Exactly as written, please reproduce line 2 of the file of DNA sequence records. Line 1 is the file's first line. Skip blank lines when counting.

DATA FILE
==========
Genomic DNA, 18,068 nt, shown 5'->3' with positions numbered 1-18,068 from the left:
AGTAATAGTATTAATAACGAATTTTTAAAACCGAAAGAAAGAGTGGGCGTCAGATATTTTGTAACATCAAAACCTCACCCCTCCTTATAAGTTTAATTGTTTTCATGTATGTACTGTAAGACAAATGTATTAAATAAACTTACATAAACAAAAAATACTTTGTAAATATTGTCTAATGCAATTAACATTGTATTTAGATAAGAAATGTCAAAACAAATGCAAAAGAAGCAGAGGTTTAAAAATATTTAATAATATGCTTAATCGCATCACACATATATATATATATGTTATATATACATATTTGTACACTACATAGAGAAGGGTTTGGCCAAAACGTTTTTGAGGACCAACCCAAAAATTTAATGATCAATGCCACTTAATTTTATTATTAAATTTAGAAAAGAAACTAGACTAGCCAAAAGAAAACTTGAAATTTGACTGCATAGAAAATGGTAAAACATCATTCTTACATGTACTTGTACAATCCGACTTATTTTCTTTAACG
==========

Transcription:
AGTAATAGTATTAATAACGAATTTTTAAAACCGAAAGAAAGAGTGGGCGTCAGATATTTTGTAACATCAAAACCTCACCCCTCCTTATAAGTTTAATTGTTTTCATGTATGTACTGTAAGACAAATGTATTAAATAAACTTACATAAACAAAAAATACTTTGTAAATATTGTCTAATGCAATTAACATTGTATTTAGATAAGAAATGTCAAAACAAATGCAAAAGAAGCAGAGGTTTAAAAATATTTAATAATATGCTTAATCGCATCACACATATATATATATATGTTATATATACATATTTGTACACTACATAGAGAAGGGTTTGGCCAAAACGTTTTTGAGGACCAACCCAAAAATTTAATGATCAATGCCACTTAATTTTATTATTAAATTTAGAAAAGAAACTAGACTAGCCAAAAGAAAACTTGAAATTTGACTGCATAGAAAATGGTAAAACATCATTCTTACATGTACTTGTACAATCCGACTTATTTTCTTTAACG